CBC Maritimes

Abuse victim opts out of Lahey-brokered multimillion dollar settlement to pursue a civil case against Church; your comments on the prospects of creating a different kind of Church;Phone-in :"Who stands out as a great leader ?"

 
Abuse victim opts out of Lahey-brokered multimillion dollar settlement to pursue a civil case against Church; your comments on the prospects of creating a different kind of Church;Phone-in :"Who stands out as a great leader ?"
Charges against former Bishop Raymond Lahey have provoked abuse victim Philip Latimer to pursue civil suits against the Catholic Church in Nova Scotia

A 47-year old Nova Scotian who was willing to be part of the $13m settlement between the Catholic Church and victims of abuse by priests has opted out to pursue a civil suit. He changed his mind when he learned that the man who brokered the deal on behalf of the Church - former Bishop Raymond Lahey - had been arrested on child pornography charges.
Philip Latimer is now suing the diocese of Antigonish and the Archdiocese of Halifax. He says he was abused by a priest for four years, beginning when he was an 11 year-old altar boy.  The priest he accuses is now dead.
Latimer explained why he went public with his allegations and why he's opted out of the settlement.
 
The turmoil within the Church has some Maritime Catholics wondering whether this might be an appropriate time to act on major reforms which had previously been dismissed.
Following Wednesday's interview with Paula MacQuarrie of the Catholic Network for Women's Equality (see Oct. 7th entry), we received many calls to our answering machine, so we played them.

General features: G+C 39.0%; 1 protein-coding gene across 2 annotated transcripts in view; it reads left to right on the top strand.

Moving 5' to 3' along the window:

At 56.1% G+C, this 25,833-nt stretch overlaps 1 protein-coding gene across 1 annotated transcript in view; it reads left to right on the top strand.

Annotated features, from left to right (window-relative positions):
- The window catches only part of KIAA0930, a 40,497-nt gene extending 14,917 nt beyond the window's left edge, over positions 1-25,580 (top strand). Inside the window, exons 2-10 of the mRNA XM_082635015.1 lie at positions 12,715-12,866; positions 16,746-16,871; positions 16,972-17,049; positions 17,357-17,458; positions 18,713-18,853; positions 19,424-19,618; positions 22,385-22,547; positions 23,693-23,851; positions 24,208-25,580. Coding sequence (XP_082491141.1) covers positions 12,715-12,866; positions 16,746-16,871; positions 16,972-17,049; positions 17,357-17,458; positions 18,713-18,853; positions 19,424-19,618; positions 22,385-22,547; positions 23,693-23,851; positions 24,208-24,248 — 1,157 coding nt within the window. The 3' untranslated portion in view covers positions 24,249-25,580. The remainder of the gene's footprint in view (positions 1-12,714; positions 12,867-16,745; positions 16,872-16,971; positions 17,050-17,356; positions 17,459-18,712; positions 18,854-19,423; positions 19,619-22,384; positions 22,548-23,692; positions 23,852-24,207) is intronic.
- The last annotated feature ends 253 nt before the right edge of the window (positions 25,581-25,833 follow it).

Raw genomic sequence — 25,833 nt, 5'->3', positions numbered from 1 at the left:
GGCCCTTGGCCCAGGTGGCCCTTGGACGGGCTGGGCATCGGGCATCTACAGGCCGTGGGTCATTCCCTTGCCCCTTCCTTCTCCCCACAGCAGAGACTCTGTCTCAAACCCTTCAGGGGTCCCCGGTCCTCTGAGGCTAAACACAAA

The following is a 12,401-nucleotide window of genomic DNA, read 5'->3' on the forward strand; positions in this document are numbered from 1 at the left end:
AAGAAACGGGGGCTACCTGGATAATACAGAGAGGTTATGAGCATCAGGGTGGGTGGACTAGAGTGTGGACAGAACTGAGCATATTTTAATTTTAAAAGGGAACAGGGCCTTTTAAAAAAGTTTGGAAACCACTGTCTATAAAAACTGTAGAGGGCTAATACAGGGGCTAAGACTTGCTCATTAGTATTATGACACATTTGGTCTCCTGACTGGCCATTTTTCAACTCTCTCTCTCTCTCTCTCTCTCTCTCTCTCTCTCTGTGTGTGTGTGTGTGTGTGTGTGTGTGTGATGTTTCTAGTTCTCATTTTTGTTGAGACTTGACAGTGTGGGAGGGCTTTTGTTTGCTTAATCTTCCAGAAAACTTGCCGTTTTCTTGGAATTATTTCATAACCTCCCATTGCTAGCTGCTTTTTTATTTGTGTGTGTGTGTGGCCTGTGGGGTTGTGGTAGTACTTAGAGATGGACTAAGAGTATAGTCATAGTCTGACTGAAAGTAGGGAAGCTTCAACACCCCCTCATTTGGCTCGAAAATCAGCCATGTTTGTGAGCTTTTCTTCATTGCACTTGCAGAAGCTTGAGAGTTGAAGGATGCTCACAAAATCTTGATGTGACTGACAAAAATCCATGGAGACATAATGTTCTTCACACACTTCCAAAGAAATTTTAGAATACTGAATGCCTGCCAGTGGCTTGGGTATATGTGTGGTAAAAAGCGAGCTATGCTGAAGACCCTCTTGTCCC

CEOs who rate front-cover treatment one year for aggressively growing their company can be grovelling for protection from creditors the next. Coaches touted as saviours of major league teams are turfed out mid-way through a bad season. And the trials & tribulations of party leaders are the lifeblood of political commentators.
But there are actually leaders who bring out the best in the people around them - and beyond. And when we encounter them - in small volunteer organizations or large institutions, in advocacy groups or our workplaces - we recognize that they have qualities which should be held up as an example for others who aspire to lead.
Brad McRae takes leadership seriously, because it's too important to ignore. Dr McRae is the Director of the Atlantic Leadership Development Institute and the author of The Seven Strategies of Master Leaders. He was our guest as we asked : "In your experience, who stands out as a great leader ?"
 

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